With respect to our Sept. 2 follow-up on "Interpreting Liturgical Norms," a Byzantine-rite deacon offered the following clarifications to some assertions contained in the question that prompted the response. The substance of the response remains unvaried, but I believe these clarifications are warranted.

"First, your correspondent was quoting from the ByzCath Web site as if it were an official Web site. It is not, it is a private site and does not have any official standing in our Metropolitan Church.

"Second, the Creed does not have Christ 'becoming like us,' since that would dilute the Christological truth of that statement. Instead, the approved translation says 'and was incarnate from the Holy Spirit and the Virgin Mary, and became man.' (This text was promulgated by the Metropolitan Basil on Jan. 6, 2007. The initial approval was given by the Apostolic See in 2001. Churches sui juris that are not headed by partriarchs or major archbishops may revise their liturgical texts; the Apostolic See must approve those changes before they are promulgated.)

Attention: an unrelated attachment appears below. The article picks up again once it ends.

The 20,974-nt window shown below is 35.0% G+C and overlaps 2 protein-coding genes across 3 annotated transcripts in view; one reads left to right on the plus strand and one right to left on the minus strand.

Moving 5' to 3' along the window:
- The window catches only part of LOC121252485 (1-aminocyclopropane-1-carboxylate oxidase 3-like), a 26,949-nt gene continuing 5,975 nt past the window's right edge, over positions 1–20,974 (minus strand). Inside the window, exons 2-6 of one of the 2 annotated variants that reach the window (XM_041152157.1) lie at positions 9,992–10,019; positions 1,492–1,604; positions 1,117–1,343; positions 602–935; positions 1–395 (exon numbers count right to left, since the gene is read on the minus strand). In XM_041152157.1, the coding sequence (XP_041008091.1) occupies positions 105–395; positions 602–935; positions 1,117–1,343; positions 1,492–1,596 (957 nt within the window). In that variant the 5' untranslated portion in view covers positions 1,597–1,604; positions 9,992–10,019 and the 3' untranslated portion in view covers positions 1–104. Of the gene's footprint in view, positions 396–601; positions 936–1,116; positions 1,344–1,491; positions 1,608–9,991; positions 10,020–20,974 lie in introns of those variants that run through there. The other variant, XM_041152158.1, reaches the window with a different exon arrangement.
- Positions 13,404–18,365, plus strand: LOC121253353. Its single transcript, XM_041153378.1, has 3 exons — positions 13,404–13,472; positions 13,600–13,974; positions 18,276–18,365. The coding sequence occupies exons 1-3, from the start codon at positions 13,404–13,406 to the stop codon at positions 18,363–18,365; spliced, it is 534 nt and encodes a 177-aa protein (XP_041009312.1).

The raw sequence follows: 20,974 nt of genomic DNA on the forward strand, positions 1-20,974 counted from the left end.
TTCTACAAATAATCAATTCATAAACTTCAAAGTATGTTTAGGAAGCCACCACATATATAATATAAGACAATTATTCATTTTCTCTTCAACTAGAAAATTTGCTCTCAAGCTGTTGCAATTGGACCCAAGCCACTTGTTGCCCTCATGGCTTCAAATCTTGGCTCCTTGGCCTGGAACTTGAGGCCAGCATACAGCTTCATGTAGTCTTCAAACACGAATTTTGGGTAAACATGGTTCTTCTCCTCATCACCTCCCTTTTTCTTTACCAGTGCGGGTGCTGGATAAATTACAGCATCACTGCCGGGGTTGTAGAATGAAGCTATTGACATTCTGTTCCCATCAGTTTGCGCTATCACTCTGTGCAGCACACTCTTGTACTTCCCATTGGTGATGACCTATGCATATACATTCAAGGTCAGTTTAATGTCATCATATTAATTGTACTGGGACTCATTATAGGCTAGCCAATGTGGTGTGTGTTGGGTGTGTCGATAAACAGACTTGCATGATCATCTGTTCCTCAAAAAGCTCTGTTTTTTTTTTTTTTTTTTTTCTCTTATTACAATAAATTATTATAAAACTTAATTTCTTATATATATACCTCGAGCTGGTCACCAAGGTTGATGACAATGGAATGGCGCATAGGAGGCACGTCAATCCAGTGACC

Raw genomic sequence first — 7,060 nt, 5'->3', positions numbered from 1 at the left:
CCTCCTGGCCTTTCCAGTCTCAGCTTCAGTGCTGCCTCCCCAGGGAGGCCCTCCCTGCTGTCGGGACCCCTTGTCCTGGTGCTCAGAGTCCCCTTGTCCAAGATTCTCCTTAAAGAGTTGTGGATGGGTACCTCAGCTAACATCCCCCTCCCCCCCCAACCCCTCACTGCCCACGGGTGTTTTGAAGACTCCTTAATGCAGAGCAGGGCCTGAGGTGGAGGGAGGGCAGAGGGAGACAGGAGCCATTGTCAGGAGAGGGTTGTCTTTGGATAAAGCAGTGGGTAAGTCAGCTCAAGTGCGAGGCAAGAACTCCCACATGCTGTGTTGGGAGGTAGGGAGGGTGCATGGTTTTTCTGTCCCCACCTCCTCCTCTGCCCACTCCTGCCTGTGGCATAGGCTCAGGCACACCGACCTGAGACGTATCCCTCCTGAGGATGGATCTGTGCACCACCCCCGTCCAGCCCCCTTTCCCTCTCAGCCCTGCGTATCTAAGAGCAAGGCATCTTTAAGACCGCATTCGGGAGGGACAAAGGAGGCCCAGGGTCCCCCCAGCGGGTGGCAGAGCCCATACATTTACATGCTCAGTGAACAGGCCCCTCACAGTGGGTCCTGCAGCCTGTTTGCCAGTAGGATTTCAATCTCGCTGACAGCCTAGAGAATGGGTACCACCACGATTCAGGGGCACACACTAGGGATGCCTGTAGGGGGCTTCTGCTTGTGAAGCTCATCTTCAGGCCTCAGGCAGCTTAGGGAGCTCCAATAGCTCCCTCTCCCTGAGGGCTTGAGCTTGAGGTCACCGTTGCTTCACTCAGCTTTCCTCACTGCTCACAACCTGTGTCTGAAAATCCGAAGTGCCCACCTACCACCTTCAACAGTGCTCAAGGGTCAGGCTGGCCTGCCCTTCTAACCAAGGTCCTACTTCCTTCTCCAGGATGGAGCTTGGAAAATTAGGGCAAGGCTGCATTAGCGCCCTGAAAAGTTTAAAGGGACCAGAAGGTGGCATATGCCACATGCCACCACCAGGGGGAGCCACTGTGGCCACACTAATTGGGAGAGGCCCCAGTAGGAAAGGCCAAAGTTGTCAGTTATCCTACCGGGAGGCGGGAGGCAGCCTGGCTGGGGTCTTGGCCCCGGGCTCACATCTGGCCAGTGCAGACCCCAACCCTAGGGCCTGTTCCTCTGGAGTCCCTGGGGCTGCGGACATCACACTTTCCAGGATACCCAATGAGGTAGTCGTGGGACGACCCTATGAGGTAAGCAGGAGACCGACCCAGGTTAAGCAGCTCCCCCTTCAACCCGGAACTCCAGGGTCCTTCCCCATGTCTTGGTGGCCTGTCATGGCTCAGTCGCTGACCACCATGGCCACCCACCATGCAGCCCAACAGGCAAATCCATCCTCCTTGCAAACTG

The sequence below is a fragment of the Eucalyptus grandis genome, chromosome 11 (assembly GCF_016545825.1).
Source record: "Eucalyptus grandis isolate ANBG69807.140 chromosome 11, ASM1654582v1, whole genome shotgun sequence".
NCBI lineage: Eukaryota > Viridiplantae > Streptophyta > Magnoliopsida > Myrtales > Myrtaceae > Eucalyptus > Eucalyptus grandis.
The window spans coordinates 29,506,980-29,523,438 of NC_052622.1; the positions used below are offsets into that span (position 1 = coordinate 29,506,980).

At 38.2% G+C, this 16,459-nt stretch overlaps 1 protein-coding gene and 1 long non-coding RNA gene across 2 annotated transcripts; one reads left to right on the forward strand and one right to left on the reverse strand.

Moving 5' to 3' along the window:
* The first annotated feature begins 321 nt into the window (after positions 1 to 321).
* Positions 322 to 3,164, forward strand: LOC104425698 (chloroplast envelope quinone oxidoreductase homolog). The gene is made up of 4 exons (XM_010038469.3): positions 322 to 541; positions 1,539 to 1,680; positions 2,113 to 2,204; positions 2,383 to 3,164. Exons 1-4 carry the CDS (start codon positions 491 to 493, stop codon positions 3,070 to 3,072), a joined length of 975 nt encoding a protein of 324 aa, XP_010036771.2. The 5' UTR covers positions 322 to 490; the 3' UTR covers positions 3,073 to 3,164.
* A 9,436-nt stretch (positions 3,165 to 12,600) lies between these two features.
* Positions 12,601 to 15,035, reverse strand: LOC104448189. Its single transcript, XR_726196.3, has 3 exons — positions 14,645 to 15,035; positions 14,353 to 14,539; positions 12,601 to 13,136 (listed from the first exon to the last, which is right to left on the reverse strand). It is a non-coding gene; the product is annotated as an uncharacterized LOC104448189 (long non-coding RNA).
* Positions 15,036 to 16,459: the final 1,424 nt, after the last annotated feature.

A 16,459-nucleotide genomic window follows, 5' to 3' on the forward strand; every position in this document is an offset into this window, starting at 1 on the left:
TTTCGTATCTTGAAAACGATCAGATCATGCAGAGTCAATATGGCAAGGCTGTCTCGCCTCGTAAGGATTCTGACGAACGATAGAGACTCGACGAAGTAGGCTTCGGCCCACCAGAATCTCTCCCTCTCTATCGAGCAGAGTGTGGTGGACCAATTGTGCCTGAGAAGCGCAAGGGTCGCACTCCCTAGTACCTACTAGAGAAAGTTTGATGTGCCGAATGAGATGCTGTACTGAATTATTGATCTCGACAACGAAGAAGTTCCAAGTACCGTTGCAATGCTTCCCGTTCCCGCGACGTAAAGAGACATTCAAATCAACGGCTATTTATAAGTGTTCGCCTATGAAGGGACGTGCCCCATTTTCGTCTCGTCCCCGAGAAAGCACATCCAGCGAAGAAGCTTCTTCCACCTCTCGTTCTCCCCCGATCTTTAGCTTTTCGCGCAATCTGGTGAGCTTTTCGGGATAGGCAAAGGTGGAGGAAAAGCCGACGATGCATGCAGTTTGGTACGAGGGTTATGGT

"Finally, the changes were not made to make our liturgy 'more like the Roman Mass,' but rather less like it and more like our authentic tradition. Just as the Roman tradition has 'Liturgiam Authenticam,' the Byzantine tradition has 'Instruction for Applying the Liturgical Prescriptions of the Code of Canons of the Eastern Churches.' One of the principles set forth in that document is that when our practices deviate from those of our Orthodox brothers, then we should conform to the Orthodox tradition. This is to witness to the fullness of faith found within the Catholic tradition."

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Readers may send questions to liturgy@zenit.org. Please put the word "Liturgy" in the subject field. The text should include your initials, your city and your state, province or country. Father McNamara can only answer a small selection of the great number of questions that arrive.